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Christian Destiny Christian Destiny
If It Were Not So...

By Dave Breese

A most wonderful thing happens when we walk with Jesus Christ.

Bill Gaither expressed it by writing “The longer I serve Him, the sweeter He grows.” J. Vernon McGee sounded the same note when he said, “Please, let no one else write me to prove that the Bible is true, or that Christ is the Son of God. I have met Him and I love Him.” The hymnwriter said, “Still nearer every day I find my heart is closer drawn.” Each of these expresses the common experience of every Christian, how fellowship with Christ grows better with each day that passes.

This has been true about each one of the writers of the New Testament, and on one special occasion, it called for a very choice remark from our Lord Jesus Christ as He spoke with His disciples just days before His crucifixion. He said to them, “Let not your heart be troubled: you believe in God, believe also in Me. In my Father’s house are many mansions: if it were not so, I would have told you” (John 14:1-2). In reading this familiar passage, I have long noticed that tender expression, “if it were not so, I would have told you.” Why these words? Why did Christ say such a thing to His disciples?

The answer can be instructive. Remember that the disciples had walked with Jesus Christ now for nearly three years. They had, as Browning said, “… learned His great language, caught His clear accents, made Him their pattern to live and to die.” They had spent thousands of memorable hours with the Son of God. They heard His preaching, saw His miracles, observed His reactions to every occasion of life. They knew how He had resisted temptation, listened with detachment to praise, and ignored the threats to pain and ruin which had come from unbelieving and sometimes hysterical opponents.

In all of this, they asked the question, “Who is this Man, this Being who has come to live in our midst?” Finally, they came, except Judas, to the unshakable conclusion that this man is the Son of the Living and True God. The details of their faith were to be clarified later, but the foundation was formed in those moments of association with Him. They were sure that God was visiting man and that they, wonder of wonders, were the first to know of that heavenly intervention.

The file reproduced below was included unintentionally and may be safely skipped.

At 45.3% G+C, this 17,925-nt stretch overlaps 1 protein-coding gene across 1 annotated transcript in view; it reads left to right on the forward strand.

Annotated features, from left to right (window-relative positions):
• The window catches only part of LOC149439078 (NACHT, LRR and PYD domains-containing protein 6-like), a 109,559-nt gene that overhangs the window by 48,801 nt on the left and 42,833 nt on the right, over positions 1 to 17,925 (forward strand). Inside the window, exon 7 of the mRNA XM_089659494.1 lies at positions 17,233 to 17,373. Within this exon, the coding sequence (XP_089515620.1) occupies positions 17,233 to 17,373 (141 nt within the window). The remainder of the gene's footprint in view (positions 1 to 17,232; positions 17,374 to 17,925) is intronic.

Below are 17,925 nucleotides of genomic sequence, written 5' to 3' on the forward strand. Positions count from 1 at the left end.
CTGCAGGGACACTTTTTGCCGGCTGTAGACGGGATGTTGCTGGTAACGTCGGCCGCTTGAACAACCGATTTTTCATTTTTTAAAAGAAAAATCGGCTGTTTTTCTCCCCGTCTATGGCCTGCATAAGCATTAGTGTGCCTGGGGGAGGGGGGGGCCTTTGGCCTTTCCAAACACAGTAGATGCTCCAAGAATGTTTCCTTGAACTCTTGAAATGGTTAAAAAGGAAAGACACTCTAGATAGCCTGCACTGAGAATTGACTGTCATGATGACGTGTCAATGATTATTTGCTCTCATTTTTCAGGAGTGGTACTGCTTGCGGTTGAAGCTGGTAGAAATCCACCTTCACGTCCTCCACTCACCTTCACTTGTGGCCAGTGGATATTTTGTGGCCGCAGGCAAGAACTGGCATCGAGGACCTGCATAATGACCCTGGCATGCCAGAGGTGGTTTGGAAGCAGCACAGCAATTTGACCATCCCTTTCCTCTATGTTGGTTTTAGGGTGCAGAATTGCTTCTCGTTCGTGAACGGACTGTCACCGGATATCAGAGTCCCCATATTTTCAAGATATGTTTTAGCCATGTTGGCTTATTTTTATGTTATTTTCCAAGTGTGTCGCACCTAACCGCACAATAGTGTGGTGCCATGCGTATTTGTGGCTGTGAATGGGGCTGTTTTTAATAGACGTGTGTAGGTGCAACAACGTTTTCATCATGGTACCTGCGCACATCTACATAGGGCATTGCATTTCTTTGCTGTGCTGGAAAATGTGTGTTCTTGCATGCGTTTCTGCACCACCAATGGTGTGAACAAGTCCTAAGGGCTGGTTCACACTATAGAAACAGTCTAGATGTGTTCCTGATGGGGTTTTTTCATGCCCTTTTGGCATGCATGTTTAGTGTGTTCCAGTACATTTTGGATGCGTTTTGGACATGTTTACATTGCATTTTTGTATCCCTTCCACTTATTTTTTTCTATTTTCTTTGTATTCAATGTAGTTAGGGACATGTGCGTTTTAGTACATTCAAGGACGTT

As a consequence, their hearts were drawn up and out of themselves. Their faith was formed to the extent that they could not leave Him, rather saying, “To whom shall we go? You have the words of eternal life.”

But within them was also the disquieting question, “Will all of this come to an end?” “Is this but a temporary association that one day will cease?” “Will the dark hour come when we will be without Him?”

This is why Jesus spoke to them and said, “Let not your heart be troubled: you believe in God, believe also in Me.” He then, knowing of their confidence that he was the Son of God, knew also that their hearts were being drawn to Him. They were beginning to believe that Jesus Christ was immortality in flesh, eternity in a human body, that forever they could and would be His. So, in effect, Christ says, “Your attitude is correct, your anticipations are not groundless! I did not come to you to leave you, but to be with you always. Your sense that these days are a prelude to heaven is precisely correct. Don’t stop! Continue to let your hearts be filled with bright anticipation, with a glorious sense of the future. You are not deceived. You are not mistaken. But you are pursuing the truth. If it were not so, I would have told you!”

It is encouraging to remember that the exact subjects about which Jesus Christ encouraged His disciples to be filled with faith and anticipation were promises concerning the future. The disciples, believing that He was God, knew that surely He must have come from a beautiful place to be with them. God does not live in a tar paper shack somewhere, but must surely have a splendid home in the sky. Christ indicated that that conclusion was correct: “In My Father’s house are many mansions.”